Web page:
I have no plans to have children. Given my situation in life, this is hardly unusual. I’m 24, the age my mum was when she had me. My nana had a five-year-old and twins on the way. But as we know, times have changed and so I live without the stigma of being a barren old maid.
I’ve been a bit of a late starter with my career after a few years of faffing, but I’m a qualified journalist and about to move to London. Although I’ve been in a relationship for almost five years, it will be a long time before we need to have a chat about the marriagemortgagebabies combo that seems essential to all life.
Not only do I have no plans to have children, I’m not even keen on the idea for the future. I am not a maternal person and having a family doesn’t strike me as fun or the best use of my time on earth. If my career train sticks to the right tracks, I don’t relish the idea of taking time away from it to look after a constant crier who can’t speak the English language yet.
If you, like me, are a woman who has expressed these feelings towards having a family, you will know the reaction. There is only one. You will change your mind. It is what all humans are hardwired to do. Eventually, a yearning in my uterus will no longer be quietened and I will be overcome with a strong desire to procreate. The family unit is upheld as the ideal. Not a career. A woman’s day job must take a back seat to her destined role as a baby-maker.
I ask then, of the political party Ukip: What do I do when that day comes?
The Ukip MEP Godfrey Bloom was interviewed on Radio 5 last week regarding comments he made in 2004 about women in the workplace. Comments he stands by and describes now as “wisdom”.
“If you want to have a baby, you hand in your resignation and free up a job for another young lady…Regulation in protection of women is all well and good in academic and government circles. If you’re a small business, you’d be a lunatic to hire a woman of childbearing age.”
Spectator journalist Isabel Hardman was present for the interview and responded: “I am slightly baffled by those comments…the fact that you should think twice when hiring women of childbearing age would mean I would be unemployed until I was 40. I’m not sure what value he thinks women can’t bring to the workplace, particularly if they might be of childbearing age but don’t have any children.”
It would be (as far as I know) illegal for an employer to ask me in an interview if I intend to have a family and if that would be any time soon. Since a huge percentage of people (funnily enough, as many men as women) have children, it would be safe for that employer to deem me a future liability. Perhaps they would write “Danger of pregnancy” on my CV before I even got through the door for the interview process. There’s another one for the shredder…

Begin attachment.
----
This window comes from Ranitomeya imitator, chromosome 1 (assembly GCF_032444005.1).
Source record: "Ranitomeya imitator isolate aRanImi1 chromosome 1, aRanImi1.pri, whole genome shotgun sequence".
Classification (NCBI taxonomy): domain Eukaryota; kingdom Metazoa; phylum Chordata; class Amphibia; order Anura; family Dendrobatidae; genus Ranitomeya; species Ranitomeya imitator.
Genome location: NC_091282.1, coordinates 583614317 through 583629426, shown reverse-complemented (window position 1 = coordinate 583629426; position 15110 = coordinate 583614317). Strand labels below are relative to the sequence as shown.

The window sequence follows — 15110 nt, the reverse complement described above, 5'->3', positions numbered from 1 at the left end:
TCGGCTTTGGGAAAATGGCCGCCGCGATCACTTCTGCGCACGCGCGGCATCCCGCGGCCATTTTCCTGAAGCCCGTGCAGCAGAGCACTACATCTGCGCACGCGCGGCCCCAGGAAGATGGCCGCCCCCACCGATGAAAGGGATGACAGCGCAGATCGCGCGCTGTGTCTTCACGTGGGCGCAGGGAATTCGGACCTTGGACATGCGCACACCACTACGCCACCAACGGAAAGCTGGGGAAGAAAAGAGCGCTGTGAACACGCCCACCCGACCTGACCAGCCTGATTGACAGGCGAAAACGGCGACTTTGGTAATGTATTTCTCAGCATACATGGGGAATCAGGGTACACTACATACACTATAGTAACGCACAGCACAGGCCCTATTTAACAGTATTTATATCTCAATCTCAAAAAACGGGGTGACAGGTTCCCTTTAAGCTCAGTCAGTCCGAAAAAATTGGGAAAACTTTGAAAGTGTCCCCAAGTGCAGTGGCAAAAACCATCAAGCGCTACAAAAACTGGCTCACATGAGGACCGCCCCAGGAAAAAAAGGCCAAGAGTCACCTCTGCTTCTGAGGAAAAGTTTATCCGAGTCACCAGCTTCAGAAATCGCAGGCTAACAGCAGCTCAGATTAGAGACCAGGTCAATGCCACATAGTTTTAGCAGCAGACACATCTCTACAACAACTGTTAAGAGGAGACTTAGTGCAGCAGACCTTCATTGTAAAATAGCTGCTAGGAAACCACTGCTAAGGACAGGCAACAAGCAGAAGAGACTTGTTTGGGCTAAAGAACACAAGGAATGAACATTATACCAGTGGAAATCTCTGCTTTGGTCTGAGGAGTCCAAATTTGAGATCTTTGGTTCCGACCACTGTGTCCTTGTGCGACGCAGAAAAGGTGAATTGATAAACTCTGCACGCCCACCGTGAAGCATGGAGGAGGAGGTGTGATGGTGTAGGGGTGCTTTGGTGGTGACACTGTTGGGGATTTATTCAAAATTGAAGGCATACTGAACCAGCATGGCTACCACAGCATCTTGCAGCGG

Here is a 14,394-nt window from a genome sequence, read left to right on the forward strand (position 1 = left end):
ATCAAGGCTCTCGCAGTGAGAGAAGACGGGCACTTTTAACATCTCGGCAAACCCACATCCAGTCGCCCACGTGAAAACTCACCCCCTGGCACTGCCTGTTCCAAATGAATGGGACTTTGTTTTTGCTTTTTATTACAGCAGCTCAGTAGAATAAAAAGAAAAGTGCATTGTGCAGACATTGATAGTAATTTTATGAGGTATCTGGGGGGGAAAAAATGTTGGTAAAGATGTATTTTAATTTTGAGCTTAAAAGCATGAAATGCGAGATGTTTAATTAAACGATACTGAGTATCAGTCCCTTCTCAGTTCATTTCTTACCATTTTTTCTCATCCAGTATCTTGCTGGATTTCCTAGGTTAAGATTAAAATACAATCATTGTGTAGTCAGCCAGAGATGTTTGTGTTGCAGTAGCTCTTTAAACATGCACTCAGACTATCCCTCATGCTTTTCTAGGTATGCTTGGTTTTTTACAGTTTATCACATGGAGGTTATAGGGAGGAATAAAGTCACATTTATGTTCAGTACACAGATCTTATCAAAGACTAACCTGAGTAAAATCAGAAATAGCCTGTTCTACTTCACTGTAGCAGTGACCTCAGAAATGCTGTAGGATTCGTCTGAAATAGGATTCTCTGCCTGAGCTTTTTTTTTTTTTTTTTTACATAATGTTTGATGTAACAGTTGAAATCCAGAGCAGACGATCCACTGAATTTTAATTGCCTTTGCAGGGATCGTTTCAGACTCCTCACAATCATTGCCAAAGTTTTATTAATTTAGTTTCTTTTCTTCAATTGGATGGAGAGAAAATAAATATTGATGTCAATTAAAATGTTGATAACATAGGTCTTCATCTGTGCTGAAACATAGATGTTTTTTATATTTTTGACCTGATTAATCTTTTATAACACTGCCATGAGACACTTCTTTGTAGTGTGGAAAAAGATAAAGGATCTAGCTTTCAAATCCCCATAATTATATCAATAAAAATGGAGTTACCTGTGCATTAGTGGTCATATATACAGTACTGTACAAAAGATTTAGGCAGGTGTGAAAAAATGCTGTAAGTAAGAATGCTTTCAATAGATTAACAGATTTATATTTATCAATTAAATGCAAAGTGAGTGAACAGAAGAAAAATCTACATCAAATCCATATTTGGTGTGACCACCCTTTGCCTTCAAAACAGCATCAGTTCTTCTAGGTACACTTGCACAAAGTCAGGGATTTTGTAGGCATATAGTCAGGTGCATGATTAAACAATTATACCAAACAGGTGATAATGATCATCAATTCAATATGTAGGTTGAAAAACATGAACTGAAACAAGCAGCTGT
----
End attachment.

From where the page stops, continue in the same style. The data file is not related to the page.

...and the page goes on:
Bloom responded to Hardman: “I wouldn’t have a problem employing Isabel (lucky her…) because she’s a writer – she can do her work from any work station, that’s not a problem – but if I wanted a receptionist or I wanted a dental nurse, I would be thinking very carefully about the age of that woman because she has to turn up at 9 o’clock every morning.”
Isabel Hardman went on to write about the radio show for the Spectator and I read her column last night. Scrolling down to the comments section, I was astounded by the responses. I thought everyone must feel the same as I did, with a few exceptions. That Bloom was being extremely sexist whilst offering no suggestion of an alternative policy. I was wrong. I will freely admit I struggled to get to sleep last night because I couldn’t stop thinking about it. Here are some examples:
“I can’t see anything radical about suggesting people actually work for their pay.”
“77% of NHS staff are women and for every £1 spent on men’s health, £8 is spent on women’s health, despite the fact that men pay 72% of taxes.”
“Of course we have got to have women in the workplace, we can’t possibly have them staying at home and looking after their own children, can we? What a preposterous idea!”
“Thanks to Nick Clegg (I believe), maternity and paternity leave are transferable, so at our company, we now have a male member of staff taking six months off while his wife goes back to work. Crazy!”
Why is that crazy? I salute any man who decides with his partner that it makes more sense for them if he were the one to stay at home for at least nine months to change nappies and heat bottles. Maybe he has the option to get some work done from home or go freelance. Maybe his wife earns more money. Making a new human is a 50/50 job.
Not a single person leaving a derogatory comment, such as the ones above, gave any hint of an alternative. No-one said how they thought maternity or paternity leave should work in a way that would benefit small businesses more than the current system. I would be all ears. Most interesting of all, nobody spoke of their own experiences of having children. We can then safely assume themselves or their partners did the noble thing and handed in their notice when the time came.
I will simply leave you with this thought: Last month, several members of Ukip said (separately) that allowing unemployed people to vote in elections is “dangerous”, as they contribute nothing towards society. If all women of childbearing age (I still don’t know what that means, it could be 16-50 for all we know) were to hand their notice in like good Samaritans to free up jobs, it would leave all women in this age group unemployed. And according to Ukip, these people shouldn’t vote.
That sounds to me a lot like women not being allowed the vote.